Dan Werner “Quarterback Whisper” prepared to help USC’s offense

Dan Werner-USC Athletics images.

It didn’t take long for Dan Werner to decide the University of South Carolina was the place to continue his football coaching career.

Since making the move to Columbia, the man who has been described as “The Quarterback Whisperer” has hit the ground running.

“I met with (USC coach) Will (Muschamp) before I took the job,” said Werner. “He presented what was happening here with the recruiting, how they played last year, the fact that we’ve got a bunch of guys coming back. You could see what the offense looks like and you could see they’ve got playmakers, along with a quarterback who has played.

“Then, once I came to visit and saw the direction of the program with the new facilities. It was like a snow ball effect. I see great things happening here.”

With Bryan McClendon taking over as USC’s offensive coordinator, the Gamecocks are employing a fast pace attack next season.
Werner, one of the foremost experts on the up-tempo attack, is ready to impart his wisdom wherever it’s needed. Despite spending most of his career as an offensive coordinator, working with McClendon and the remainder of the staff has been seamless.

“He’s been great,” Werner said of McClendon. “I’ve been a coordinator for a long time. I haven’t worked for someone for a long time. I was a little leery about that. But, once I saw his philosophy, I felt he and I could work together really well. It’s been great.”

Credited with the development of Mississippi quarterbacks Bo Wallace and Chad Kelly, Werner’s job is making sure the Gamecock quarterbacks, including starter Jake Bentley, are prepared to make the new system work.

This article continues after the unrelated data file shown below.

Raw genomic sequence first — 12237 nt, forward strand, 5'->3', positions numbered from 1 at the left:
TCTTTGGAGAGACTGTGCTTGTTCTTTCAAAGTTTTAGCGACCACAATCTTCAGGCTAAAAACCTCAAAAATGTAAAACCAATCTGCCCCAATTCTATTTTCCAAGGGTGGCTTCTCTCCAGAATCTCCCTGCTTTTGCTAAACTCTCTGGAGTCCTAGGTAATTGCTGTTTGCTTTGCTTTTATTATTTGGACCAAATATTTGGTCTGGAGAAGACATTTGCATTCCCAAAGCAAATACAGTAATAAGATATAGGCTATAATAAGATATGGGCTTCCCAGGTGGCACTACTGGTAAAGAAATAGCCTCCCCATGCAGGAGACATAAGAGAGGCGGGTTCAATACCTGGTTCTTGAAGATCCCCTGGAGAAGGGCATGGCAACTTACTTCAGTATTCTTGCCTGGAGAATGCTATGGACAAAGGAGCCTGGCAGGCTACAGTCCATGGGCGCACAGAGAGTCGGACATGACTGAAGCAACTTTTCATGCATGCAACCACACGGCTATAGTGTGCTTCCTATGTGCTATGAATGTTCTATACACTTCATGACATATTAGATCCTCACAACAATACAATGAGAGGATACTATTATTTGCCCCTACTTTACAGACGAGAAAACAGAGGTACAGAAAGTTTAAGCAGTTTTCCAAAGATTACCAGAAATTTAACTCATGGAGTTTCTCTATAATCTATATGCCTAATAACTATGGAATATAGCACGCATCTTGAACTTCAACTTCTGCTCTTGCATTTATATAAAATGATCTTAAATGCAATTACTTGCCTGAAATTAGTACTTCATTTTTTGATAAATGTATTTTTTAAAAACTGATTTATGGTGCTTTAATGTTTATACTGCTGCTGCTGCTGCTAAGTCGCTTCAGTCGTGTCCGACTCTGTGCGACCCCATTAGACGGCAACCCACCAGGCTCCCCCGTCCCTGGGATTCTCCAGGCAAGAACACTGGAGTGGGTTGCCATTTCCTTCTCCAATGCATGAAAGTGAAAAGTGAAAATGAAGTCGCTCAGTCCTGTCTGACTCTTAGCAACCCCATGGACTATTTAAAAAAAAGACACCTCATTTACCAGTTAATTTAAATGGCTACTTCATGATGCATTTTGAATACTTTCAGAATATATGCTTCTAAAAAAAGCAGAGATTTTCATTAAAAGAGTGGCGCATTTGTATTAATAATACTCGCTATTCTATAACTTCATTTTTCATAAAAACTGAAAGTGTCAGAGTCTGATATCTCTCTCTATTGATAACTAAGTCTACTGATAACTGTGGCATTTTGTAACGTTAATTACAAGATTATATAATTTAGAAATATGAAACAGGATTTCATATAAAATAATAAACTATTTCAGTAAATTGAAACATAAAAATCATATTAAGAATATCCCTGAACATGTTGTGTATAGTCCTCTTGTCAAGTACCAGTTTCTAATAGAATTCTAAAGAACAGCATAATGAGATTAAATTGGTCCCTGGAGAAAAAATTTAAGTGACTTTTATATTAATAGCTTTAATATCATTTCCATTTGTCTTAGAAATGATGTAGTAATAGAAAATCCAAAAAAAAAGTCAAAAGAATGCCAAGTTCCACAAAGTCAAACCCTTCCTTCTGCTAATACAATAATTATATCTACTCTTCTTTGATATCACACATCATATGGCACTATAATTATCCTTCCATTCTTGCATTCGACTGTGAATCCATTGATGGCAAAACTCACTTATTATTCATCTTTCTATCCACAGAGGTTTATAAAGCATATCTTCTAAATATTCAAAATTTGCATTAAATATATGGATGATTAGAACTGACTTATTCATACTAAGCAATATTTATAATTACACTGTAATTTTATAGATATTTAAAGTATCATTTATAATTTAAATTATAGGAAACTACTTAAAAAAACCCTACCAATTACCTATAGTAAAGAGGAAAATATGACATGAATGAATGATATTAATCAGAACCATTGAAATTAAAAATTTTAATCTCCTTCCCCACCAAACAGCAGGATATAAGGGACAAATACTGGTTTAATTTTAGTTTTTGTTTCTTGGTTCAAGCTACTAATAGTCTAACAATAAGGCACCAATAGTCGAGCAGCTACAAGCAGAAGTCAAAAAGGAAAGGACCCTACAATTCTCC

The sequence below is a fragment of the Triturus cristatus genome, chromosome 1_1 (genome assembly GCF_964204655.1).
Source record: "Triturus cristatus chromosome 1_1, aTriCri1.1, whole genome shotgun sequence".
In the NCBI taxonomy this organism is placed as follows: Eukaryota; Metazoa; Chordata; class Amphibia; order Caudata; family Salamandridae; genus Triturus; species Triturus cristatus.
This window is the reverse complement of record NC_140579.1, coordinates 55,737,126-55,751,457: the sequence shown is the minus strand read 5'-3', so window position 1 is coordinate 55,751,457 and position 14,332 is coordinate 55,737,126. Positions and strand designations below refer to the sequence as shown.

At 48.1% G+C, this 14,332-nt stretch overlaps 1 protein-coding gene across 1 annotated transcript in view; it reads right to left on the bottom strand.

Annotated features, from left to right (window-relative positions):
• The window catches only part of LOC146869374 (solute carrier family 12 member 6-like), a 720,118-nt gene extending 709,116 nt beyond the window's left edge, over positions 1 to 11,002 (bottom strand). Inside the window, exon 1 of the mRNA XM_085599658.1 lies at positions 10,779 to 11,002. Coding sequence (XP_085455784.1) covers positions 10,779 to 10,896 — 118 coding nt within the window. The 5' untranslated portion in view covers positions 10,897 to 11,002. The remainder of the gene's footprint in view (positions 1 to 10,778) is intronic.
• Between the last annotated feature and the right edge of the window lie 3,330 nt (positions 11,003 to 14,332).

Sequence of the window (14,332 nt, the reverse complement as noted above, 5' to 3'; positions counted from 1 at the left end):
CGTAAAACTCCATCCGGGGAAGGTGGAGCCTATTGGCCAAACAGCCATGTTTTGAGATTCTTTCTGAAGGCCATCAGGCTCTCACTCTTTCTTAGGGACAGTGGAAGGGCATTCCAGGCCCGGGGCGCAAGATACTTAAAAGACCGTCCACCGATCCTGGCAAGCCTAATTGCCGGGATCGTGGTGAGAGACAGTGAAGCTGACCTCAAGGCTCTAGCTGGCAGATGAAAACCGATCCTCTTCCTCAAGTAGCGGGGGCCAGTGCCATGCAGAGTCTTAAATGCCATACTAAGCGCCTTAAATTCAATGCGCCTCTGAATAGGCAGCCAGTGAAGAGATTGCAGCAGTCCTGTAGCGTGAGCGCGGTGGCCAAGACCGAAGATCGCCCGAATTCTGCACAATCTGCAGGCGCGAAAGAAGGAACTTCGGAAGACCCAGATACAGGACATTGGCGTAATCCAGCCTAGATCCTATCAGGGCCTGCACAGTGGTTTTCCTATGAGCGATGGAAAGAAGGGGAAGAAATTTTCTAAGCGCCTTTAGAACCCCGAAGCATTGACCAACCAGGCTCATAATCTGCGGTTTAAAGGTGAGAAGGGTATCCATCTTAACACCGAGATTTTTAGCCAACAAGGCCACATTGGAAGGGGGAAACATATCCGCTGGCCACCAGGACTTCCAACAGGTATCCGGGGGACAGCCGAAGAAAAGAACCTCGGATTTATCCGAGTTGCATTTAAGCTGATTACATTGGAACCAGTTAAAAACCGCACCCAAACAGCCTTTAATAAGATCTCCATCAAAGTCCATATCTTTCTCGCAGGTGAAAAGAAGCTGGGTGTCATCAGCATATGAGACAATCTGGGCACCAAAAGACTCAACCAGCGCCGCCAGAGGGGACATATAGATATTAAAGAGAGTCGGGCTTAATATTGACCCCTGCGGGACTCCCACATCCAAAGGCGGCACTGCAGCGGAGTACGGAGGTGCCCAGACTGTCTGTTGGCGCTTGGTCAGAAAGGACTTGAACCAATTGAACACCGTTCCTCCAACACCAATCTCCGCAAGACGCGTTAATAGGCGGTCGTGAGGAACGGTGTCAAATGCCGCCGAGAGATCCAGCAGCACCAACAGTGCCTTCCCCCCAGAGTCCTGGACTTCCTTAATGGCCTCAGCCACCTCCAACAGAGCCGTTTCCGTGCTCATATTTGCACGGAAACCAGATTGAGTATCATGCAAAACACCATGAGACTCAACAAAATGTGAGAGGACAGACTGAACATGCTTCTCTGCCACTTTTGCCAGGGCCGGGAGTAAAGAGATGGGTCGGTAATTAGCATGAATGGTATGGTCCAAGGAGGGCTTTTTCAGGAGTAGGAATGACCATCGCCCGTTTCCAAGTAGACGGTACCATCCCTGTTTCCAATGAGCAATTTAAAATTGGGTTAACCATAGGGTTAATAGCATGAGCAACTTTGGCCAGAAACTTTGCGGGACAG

He has been pleased with what he’s seen.

USC QB Jake Bentley

“I love him,” Werner said of Bentley. “If it was up to him, he’d live in this building. He’s up here all the time working out, watching film and just picking (the coaches) brains. This is the type of guy you want playing that position.
“I don’t like to compare (with other quarterbacks). I want to wait and see how he plays. But, when it comes to the work ethic, he’s right up there the best guys I’ve ever coached.”

Bentley enjoys working with his new position coach.
“I don’ think coach Werner has raised his voice one time,” said Bentley. “He’s a real laid-back guy. He really just observes everything and is a very detailed guy, very detailed oriented in the meeting rooms. He’s very smart. At practice he kind of sits back and watches what we do and then really breaks it down in the film room. Obviously, he coaches in the field, too.”

Despite helping offenses set records at Mississippi and Miami (Fla.), Werner has not always been a proponent of the up tempt offensive style.
After talking and studying several experts, he began to employ the offense after making his own adjustment.

“I took a year off and just traveled around,” said Werner. “I visited, too many (schools/coaches) to mention. But, at that time, a lot of teams were running the spread. You had anything from the teams running the spread that would pass every single down and the ones that were going run every down with the quarterback running it.

“I sort of formulated my own little plan. I wanted to get a mix. I wanted a Pro Style passing attack, but I wanted the spread style run stuff. Then RPOs (run/pass option) just started coming along. Nobody was even running them when I started the spread stuff. It just sort of evolved into what it is now.”

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